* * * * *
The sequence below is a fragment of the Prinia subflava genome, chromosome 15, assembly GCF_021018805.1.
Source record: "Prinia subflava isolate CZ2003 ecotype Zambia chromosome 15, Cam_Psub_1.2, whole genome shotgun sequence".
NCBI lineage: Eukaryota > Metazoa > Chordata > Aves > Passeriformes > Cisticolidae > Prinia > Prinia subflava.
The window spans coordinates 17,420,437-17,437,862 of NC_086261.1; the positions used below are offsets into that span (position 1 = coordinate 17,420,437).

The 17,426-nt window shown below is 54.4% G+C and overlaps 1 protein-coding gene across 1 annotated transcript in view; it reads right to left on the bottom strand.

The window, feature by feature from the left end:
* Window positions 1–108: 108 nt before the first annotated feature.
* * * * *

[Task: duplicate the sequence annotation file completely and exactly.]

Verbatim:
The sequence below is a fragment of the Prinia subflava genome, chromosome 15, assembly GCF_021018805.1.
Source record: "Prinia subflava isolate CZ2003 ecotype Zambia chromosome 15, Cam_Psub_1.2, whole genome shotgun sequence".
NCBI lineage: Eukaryota > Metazoa > Chordata > Aves > Passeriformes > Cisticolidae > Prinia > Prinia subflava.
The window spans coordinates 17,420,437-17,437,862 of NC_086261.1; the positions used below are offsets into that span (position 1 = coordinate 17,420,437).

The 17,426-nt window shown below is 54.4% G+C and overlaps 1 protein-coding gene across 1 annotated transcript in view; it reads right to left on the bottom strand.

The window, feature by feature from the left end:
* Window positions 1–108: 108 nt before the first annotated feature.